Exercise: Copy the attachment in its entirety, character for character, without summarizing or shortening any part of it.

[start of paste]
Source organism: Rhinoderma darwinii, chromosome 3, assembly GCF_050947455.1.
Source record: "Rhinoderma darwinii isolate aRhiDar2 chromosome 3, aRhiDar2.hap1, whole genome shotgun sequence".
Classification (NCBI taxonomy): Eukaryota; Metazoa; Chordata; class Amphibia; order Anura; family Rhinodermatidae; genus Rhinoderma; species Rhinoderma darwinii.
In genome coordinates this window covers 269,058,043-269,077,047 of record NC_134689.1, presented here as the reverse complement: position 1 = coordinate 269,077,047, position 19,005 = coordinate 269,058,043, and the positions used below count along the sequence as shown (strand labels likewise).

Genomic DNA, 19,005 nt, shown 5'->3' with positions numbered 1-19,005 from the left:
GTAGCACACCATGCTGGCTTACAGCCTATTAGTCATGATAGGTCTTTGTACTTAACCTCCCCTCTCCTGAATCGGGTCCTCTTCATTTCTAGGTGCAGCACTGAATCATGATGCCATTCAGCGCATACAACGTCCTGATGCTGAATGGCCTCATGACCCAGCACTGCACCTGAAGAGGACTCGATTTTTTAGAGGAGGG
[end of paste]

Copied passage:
Source organism: Rhinoderma darwinii, chromosome 3, assembly GCF_050947455.1.
Source record: "Rhinoderma darwinii isolate aRhiDar2 chromosome 3, aRhiDar2.hap1, whole genome shotgun sequence".
Classification (NCBI taxonomy): Eukaryota; Metazoa; Chordata; class Amphibia; order Anura; family Rhinodermatidae; genus Rhinoderma; species Rhinoderma darwinii.
In genome coordinates this window covers 269,058,043-269,077,047 of record NC_134689.1, presented here as the reverse complement: position 1 = coordinate 269,077,047, position 19,005 = coordinate 269,058,043, and the positions used below count along the sequence as shown (strand labels likewise).

Genomic DNA, 19,005 nt, shown 5'->3' with positions numbered 1-19,005 from the left:
GTAGCACACCATGCTGGCTTACAGCCTATTAGTCATGATAGGTCTTTGTACTTAACCTCCCCTCTCCTGAATCGGGTCCTCTTCATTTCTAGGTGCAGCACTGAATCATGATGCCATTCAGCGCATACAACGTCCTGATGCTGAATGGCCTCATGACCCAGCACTGCACCTGAAGAGGACTCGATTTTTTAGAGGAGGG